Personal tram approved for Grand Lake property
Grand Lake, Colorado
Grand Lake shoreline owner Morris King gained approval Monday to install a tram on his steep south-facing property to get from his dock to doorway without climbing a wealth of stairs.
Board members voted 4-2 allowing the conditional use.
The decision overturned the Grand Lake Planning Commission’s unanimous recommended denial of the track rail and carriage. The commission was concerned the precedent-setting apparatus would be against Grand Lake aesthetics, according to Chairman Marv Fischer.
Town Trustee Tom Weydert agreed with the commission, saying the wood or rock stairways seen at other Grand Lake properties are “more indicative of the flavor of Grand Lake.”
Trustee Kathy Lewis seconded Weydert’s motion to deny King’s request.
But other trustees said the argument could be made that a zig-zagging stairway up the hillside would impact the landscape just as much as the straight line of tram.
King proposed wood siding on the side of the tram’s carriage and a painted metal track rail to better disguise it to the hillside.
Although a handful of neighbors submitted letters opposing the tram, from the audience King’s neighbor Suzi Maki defended it, saying only a few houses on that shore have as steep of a slope, so if there were a precedent set, not that many would follow in King’s tracks.
“The tram is better looking than the stairways,” agreed Trustee Benton Johnson, who made the motion to pass King’s request after Weydert’s motion was defeated.
The tram is in compliance with the National Incline Elevator Industry Code and will be operated by electricity.
More than 35 feet of King’s lakeside slope is at a 94 percent incline.
Grand Lake board members could be seen as mediators Monday when the subject of the Eslick Motor Court came up during the board’s workshop.
On behalf of the Grand Lake Area Historical Society, the board appealed to Rocky Mountain Repertory Theatre officials to grant Society members more time to make a decision on protecting the Eslick Motor Court building.
Two weeks ago, the Rocky Mountain Repertory Theatre offered to sell the historic building on its future theater property for $1 to the Society, with the condition the local historical organization move the building from its property by June 1.
The Theatre’s deadline for the Grand Lake Area Historical Society to make a decision on the offer expired Oct. 14.
On behalf of the Historical Society, the town asked that theater officials extend the decision deadline, saying it may be too short to collect the information needed to decide on moving the building.
Weydert challenged Theatre board president Judy Jensen about her board’s necessity to move the building when all new theatre plans seen by the Grand Lake Planning Commission included the Historic building. Weydert broached the idea that the Theatre consider subdividing, deeding or leasing the property to the Historic Society so that the building could remain in its current location. Such an agreement would alleviate the Theatre’s liability on the building and possibly satisfy its theatre bylaws, he said.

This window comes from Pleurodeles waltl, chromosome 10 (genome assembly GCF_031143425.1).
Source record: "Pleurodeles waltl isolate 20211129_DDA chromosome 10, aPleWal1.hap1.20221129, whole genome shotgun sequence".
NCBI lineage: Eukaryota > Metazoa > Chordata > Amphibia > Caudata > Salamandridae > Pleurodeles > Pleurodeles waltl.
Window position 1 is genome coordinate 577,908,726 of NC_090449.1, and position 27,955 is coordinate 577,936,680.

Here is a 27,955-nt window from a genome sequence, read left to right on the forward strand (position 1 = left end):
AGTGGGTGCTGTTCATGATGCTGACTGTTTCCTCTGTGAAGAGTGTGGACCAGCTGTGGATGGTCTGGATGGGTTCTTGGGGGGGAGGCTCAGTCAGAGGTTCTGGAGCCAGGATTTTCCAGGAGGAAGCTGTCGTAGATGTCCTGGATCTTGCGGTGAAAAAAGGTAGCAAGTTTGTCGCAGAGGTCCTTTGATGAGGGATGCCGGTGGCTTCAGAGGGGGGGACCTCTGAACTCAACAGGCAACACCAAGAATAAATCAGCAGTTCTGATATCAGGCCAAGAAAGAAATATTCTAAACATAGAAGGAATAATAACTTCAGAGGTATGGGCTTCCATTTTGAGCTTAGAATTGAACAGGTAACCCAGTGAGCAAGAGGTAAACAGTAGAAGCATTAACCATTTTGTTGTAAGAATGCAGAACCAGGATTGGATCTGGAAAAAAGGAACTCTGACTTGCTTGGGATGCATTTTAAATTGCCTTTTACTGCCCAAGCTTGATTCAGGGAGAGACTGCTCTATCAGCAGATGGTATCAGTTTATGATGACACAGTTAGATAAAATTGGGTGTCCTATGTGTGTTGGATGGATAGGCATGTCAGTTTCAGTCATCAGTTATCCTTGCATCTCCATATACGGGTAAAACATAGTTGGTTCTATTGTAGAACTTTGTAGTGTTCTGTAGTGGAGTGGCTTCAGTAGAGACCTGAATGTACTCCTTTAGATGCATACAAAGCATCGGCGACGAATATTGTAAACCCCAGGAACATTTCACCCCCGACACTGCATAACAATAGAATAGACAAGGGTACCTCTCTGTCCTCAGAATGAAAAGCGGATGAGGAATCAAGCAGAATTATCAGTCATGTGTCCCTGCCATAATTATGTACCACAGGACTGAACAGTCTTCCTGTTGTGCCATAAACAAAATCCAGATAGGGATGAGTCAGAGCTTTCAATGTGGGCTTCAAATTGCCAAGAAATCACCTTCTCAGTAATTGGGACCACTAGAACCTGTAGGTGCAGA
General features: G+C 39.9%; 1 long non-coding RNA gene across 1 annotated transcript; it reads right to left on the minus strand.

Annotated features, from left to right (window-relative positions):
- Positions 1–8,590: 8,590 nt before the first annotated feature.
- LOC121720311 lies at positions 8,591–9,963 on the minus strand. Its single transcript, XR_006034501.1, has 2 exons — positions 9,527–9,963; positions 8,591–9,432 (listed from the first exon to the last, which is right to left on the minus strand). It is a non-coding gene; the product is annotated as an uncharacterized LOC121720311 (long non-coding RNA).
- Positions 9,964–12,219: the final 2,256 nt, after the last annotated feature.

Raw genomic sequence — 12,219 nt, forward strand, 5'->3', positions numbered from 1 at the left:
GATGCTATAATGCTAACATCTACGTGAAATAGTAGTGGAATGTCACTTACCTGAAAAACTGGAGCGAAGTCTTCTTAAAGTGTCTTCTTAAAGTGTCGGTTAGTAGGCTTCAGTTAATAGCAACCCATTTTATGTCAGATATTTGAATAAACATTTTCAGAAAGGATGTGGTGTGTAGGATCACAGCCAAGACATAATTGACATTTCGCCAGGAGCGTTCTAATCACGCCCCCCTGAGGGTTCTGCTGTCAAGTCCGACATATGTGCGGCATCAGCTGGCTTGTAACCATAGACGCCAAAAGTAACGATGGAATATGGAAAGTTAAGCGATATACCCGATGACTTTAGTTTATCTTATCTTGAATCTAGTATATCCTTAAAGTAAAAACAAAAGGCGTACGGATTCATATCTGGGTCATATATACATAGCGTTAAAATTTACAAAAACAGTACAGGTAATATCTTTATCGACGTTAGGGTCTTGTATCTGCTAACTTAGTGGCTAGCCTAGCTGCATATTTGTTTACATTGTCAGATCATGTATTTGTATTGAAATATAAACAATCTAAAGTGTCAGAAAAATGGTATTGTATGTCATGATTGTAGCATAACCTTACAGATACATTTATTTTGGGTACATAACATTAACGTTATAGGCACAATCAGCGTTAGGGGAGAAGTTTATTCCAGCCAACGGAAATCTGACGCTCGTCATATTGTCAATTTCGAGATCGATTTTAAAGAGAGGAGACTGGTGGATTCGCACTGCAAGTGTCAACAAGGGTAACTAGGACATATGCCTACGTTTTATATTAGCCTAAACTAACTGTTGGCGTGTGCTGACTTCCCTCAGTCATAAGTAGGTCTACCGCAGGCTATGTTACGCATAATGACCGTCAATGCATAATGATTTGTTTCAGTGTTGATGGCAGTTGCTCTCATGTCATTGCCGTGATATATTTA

To that, the Theatre executive director, president and arts director agreed to talk about Eslick Motor Court possibilities further with theatre board members.
Jensen asked Historical Society board members to submit a letter to the Theatre board requesting another extension to its first deadline.
Town Manager Shane Hale said he would not like to see the historic building destroyed or moved to a place outside of Grand Lake.
Historic buildings moved from their original location generally lose 60 to 90 percent of their historic integrity, according to the historical society’s former president Dave Lively. The Eslick Motor Court is considered to be one of two of the most important historic buildings in Grand Lake, the other being the Grand Lake Yacht Club, he said.
A letter to Grand Lake’s mayor from Jim Lindberg of the National Trust for Historic Preservation says the structure is believed to be one of the earliest examples of an auto-court in the state of Colorado, the precursors to the modern motel.
“Rustic style auto-courts from any period are extremely rare,” he wrote.
– Grand Lake’s newest mayor Judy Burke was sworn in for her second term, and Mayor Pro-tem Aron Rhone was commended for having stepped up to the job during Grand Lake’s multi-month mayoral absence. Grand Lake’s recent special election saw the largest voter turnout since the contentious gambling-issue special election of 1992.
– Grand Lake board members agreed to authorize the mayor to send a letter requesting a 60-day extension for the comment period on the Windy Gap Firming Project Environmental Impact Statement.
– Failure to Appear in Grand Lake’s Municipal Court will now be an offense subject to a bench warrant for arrest, according to an update of the code approved Monday.
” To reach Tonya Bina, e-mail email@example.com or 970-887-3334 ext. 19603.
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